Fertilizer use and climate change. Unfortunately, choice words you rarely hear used in the same sentence. With so much focus given to emissions from transportation and industry, lesser known, but equally important factors like fertilizer use are often overlooked. To place things in perspective, the overuse of fertilizers releases an estimated 2 billion tonnes of nitrous oxide (a GHG estimated to be 300 times more potent than carbon dioxide) into the atmosphere annually. What is also alarming is that agricultural activities in general contribute to 17 to 32 per cent of global GHG emissions. And with the majority of these agricultural activities requiring fertilizers in one form or another, it’s clear their use must be examined closely.
So how do we minimize GHG emissions but still maximize fertilizer potential? Finding an easy solution is certainly no walk in the park. Farmers will not only have to be educated on the best management practices (BMPs) for fertilizer use, but these BMPs will have to be tailored for general crop types and climatic conditions. For example, BMPs for nitrogen fertilizer used to grow corn in Mississippi should be quite different from those used to grow wheat in Iowa. Regrettably, this makes creating a national framework for fertilizer use a difficult task.
One proposed solution that has come under intense scrutiny within the past decade is the use of a fertilizer tax. The objective of this practice is to encourage conservative use of fertilizers, simply by making them more expensive. Not only has this system proven to have logistical flaws, but the last thing we want to do is place yet another burden on the pocketbooks of farmers. A recent analysis of European research found that “over the last 20 years in Europe, the price of nitrogen fertilizers has weakly influenced its consumption trends” (Lacroix & Mollard, 2004). The general conclusion of the study being, that taxation was unable to reverse the pull of agricultural production. How then should we be targeting the problem? Here are just a few suggestions.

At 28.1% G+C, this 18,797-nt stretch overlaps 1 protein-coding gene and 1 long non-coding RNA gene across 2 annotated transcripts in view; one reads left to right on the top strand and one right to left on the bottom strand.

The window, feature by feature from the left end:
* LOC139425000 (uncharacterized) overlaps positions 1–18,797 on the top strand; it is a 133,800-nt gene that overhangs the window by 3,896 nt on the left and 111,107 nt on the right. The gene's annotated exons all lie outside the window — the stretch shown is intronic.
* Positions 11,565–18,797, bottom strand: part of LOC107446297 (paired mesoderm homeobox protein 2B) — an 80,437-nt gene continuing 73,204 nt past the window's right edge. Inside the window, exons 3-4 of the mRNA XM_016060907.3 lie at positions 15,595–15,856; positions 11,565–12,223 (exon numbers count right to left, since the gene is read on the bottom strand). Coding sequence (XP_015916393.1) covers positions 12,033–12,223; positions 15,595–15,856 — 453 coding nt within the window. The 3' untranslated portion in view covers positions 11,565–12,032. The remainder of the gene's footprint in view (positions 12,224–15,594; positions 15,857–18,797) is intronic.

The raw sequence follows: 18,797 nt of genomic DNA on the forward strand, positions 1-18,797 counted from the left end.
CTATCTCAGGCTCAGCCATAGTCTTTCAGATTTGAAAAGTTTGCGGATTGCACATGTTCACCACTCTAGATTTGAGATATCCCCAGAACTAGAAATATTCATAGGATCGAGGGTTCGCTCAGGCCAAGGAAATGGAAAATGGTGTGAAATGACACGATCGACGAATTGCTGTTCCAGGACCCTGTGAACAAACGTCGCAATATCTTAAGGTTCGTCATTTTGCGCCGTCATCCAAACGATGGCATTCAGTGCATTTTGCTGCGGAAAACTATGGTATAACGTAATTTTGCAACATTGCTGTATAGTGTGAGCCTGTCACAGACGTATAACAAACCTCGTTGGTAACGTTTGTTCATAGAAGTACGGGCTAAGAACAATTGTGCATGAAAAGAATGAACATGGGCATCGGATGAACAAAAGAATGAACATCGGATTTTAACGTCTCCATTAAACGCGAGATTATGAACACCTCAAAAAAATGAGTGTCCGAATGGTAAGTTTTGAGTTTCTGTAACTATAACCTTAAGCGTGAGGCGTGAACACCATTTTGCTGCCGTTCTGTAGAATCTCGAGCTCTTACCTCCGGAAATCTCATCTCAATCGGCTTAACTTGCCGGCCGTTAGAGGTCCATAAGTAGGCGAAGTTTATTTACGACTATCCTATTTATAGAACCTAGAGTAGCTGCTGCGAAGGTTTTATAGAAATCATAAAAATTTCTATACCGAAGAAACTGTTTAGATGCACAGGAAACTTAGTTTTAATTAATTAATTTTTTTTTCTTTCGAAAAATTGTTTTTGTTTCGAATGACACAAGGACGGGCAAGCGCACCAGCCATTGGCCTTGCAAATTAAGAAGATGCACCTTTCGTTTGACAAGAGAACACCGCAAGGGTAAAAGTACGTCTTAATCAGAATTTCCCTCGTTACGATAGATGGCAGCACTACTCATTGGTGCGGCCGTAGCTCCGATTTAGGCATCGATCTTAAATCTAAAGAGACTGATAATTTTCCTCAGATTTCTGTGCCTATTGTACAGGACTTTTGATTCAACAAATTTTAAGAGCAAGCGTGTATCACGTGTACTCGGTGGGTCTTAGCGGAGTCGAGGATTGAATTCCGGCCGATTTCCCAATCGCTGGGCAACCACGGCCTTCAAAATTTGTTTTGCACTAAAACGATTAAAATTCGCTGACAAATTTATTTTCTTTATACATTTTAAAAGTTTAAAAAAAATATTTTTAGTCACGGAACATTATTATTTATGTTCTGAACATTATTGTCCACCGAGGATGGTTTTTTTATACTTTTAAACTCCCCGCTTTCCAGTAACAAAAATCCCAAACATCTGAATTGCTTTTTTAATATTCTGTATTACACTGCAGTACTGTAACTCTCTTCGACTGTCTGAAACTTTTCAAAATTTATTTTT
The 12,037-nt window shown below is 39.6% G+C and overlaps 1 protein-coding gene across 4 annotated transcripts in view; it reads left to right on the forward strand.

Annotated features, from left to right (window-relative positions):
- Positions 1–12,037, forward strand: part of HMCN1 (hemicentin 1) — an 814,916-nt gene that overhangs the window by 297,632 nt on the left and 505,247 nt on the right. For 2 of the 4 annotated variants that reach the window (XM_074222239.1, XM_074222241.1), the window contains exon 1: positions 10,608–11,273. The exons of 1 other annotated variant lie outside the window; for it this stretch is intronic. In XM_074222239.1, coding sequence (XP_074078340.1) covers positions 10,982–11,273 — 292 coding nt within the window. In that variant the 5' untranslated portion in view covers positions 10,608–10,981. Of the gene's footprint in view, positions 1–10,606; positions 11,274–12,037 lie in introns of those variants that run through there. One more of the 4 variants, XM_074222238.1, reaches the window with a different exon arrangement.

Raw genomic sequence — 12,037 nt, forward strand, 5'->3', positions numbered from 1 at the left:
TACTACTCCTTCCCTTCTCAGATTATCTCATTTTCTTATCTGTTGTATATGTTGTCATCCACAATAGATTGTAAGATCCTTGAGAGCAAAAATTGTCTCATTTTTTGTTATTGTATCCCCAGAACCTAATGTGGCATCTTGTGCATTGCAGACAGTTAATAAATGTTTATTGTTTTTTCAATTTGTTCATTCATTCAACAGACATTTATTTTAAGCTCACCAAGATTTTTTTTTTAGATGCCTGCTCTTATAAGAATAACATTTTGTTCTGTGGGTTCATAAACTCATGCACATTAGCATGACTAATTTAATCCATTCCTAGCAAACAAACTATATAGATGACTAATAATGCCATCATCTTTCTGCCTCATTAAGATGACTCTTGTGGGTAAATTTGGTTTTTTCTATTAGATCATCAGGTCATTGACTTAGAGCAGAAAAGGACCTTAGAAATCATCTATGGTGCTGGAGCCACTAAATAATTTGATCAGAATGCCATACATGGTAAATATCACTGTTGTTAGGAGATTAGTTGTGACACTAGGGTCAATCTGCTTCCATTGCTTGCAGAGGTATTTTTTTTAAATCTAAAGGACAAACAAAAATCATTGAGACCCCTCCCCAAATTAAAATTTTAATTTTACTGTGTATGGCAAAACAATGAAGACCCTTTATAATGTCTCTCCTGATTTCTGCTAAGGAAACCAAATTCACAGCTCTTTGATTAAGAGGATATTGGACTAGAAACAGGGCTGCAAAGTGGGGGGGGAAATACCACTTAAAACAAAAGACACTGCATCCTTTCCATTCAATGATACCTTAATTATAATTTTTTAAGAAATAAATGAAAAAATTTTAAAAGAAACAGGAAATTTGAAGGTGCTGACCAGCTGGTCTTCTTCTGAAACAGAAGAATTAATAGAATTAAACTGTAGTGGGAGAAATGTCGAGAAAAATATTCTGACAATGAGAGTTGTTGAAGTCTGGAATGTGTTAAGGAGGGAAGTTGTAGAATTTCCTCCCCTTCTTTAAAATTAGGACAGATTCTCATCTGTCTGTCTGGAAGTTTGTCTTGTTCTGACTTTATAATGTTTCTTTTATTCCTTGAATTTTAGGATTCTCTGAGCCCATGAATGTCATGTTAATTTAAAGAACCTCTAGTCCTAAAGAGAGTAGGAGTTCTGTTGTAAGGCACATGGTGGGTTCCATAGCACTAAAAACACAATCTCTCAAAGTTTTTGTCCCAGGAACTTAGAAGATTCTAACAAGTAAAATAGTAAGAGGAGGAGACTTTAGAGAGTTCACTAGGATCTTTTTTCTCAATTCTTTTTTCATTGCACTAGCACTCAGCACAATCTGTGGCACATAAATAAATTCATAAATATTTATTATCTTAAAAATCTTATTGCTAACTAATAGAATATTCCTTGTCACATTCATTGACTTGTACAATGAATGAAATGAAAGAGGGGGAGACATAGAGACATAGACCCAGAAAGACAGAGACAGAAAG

Improved land-use management and BMPs that restore organic soils are a must. For example, by cycling leguminous crops into a farmers’ arsenal, valuable nitrogen is put back into the soil, allowing less fertilizer to be used in the next season. While this is not a realistic solution for all crops or conditions, it’s certainly a practice that is still undervalued.
It is also crucial for each country, and potentially each state or province, to develop a nitrogen fertilizer use protocol. These protocols should incorporate guidelines and BMPs for the use of the correct fertilizer product for each crop type, at the right time, place, and rate. Only by enforcing the use of such protocols would we be able to increase proper nitrogen fertilizer use at the national and regional levels. Other BMP strategies that have proven successful under certain conditions include; increasing the number of crops under no-till agriculture, reducing fertilizer application rates, adding fertilizer in the fall rather than the spring, and increasing permanent cover acreages.
It’s time to start addressing this serious issue of nitrogen fertilizer use and greenhouse gas emissions. We can no longer simply regard this as a “farmer’s problem”. Individuals at all levels need to promote BMPs for fertilizer use, rather than the strict, draconian regulations of the past, that will all too often be labelled unrealistic and unwarranted by the agricultural sector.
ClimateCHECK is a greenhouse gas (GHG) management services and solutions company. The firm’s solutions support all facets of the carbon commodities market, including the verification, validation and consultation of GHG inventories and program portfolios, as well as quantification protocols for emissions reduction projects and clean technologies. ClimateCHECK is a sponsor and co-founded, with World Resources Institute and Carbon Disclosure Project, the Greenhouse Gas Management Institute (www.ghginstitute.org). Founded in March 2007, the company has locations throughout North America. For more information visit www.climate-check.com.